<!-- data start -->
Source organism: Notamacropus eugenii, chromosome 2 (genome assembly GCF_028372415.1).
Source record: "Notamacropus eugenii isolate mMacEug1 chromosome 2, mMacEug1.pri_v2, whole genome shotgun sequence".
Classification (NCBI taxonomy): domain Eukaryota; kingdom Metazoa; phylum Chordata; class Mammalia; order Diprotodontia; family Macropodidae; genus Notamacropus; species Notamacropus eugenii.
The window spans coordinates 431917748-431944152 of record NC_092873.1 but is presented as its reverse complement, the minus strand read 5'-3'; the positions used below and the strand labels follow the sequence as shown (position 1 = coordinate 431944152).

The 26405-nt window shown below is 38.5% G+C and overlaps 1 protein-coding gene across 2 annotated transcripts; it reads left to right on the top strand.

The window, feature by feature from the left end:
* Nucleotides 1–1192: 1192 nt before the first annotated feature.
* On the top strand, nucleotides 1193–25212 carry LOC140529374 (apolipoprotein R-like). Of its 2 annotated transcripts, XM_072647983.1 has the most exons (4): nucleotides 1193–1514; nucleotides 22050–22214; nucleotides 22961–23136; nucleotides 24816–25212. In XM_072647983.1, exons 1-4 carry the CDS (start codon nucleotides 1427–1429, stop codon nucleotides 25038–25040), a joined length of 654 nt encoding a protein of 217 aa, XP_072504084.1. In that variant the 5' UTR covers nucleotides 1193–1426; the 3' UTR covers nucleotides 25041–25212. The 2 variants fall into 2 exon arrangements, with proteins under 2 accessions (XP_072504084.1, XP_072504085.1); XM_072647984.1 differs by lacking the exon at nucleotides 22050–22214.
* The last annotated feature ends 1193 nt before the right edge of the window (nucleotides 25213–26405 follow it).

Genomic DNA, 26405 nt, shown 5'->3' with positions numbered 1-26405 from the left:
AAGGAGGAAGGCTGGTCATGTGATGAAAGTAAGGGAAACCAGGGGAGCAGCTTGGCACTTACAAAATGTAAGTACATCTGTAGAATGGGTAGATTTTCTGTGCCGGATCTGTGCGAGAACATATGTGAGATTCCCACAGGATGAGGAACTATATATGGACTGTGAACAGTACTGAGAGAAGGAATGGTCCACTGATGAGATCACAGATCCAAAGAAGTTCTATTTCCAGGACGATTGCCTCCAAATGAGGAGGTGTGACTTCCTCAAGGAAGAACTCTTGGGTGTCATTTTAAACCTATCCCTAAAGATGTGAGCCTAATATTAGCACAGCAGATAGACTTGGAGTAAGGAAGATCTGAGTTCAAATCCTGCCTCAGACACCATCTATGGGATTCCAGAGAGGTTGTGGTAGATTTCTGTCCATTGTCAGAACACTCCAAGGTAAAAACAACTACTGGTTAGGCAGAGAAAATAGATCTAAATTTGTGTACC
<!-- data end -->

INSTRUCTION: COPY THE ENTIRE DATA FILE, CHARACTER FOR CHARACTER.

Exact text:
Source organism: Notamacropus eugenii, chromosome 2 (genome assembly GCF_028372415.1).
Source record: "Notamacropus eugenii isolate mMacEug1 chromosome 2, mMacEug1.pri_v2, whole genome shotgun sequence".
Classification (NCBI taxonomy): domain Eukaryota; kingdom Metazoa; phylum Chordata; class Mammalia; order Diprotodontia; family Macropodidae; genus Notamacropus; species Notamacropus eugenii.
The window spans coordinates 431917748-431944152 of record NC_092873.1 but is presented as its reverse complement, the minus strand read 5'-3'; the positions used below and the strand labels follow the sequence as shown (position 1 = coordinate 431944152).

The 26405-nt window shown below is 38.5% G+C and overlaps 1 protein-coding gene across 2 annotated transcripts; it reads left to right on the top strand.

The window, feature by feature from the left end:
* Nucleotides 1–1192: 1192 nt before the first annotated feature.
* On the top strand, nucleotides 1193–25212 carry LOC140529374 (apolipoprotein R-like). Of its 2 annotated transcripts, XM_072647983.1 has the most exons (4): nucleotides 1193–1514; nucleotides 22050–22214; nucleotides 22961–23136; nucleotides 24816–25212. In XM_072647983.1, exons 1-4 carry the CDS (start codon nucleotides 1427–1429, stop codon nucleotides 25038–25040), a joined length of 654 nt encoding a protein of 217 aa, XP_072504084.1. In that variant the 5' UTR covers nucleotides 1193–1426; the 3' UTR covers nucleotides 25041–25212. The 2 variants fall into 2 exon arrangements, with proteins under 2 accessions (XP_072504084.1, XP_072504085.1); XM_072647984.1 differs by lacking the exon at nucleotides 22050–22214.
* The last annotated feature ends 1193 nt before the right edge of the window (nucleotides 25213–26405 follow it).

Genomic DNA, 26405 nt, shown 5'->3' with positions numbered 1-26405 from the left:
AAGGAGGAAGGCTGGTCATGTGATGAAAGTAAGGGAAACCAGGGGAGCAGCTTGGCACTTACAAAATGTAAGTACATCTGTAGAATGGGTAGATTTTCTGTGCCGGATCTGTGCGAGAACATATGTGAGATTCCCACAGGATGAGGAACTATATATGGACTGTGAACAGTACTGAGAGAAGGAATGGTCCACTGATGAGATCACAGATCCAAAGAAGTTCTATTTCCAGGACGATTGCCTCCAAATGAGGAGGTGTGACTTCCTCAAGGAAGAACTCTTGGGTGTCATTTTAAACCTATCCCTAAAGATGTGAGCCTAATATTAGCACAGCAGATAGACTTGGAGTAAGGAAGATCTGAGTTCAAATCCTGCCTCAGACACCATCTATGGGATTCCAGAGAGGTTGTGGTAGATTTCTGTCCATTGTCAGAACACTCCAAGGTAAAAACAACTACTGGTTAGGCAGAGAAAATAGATCTAAATTTGTGTACC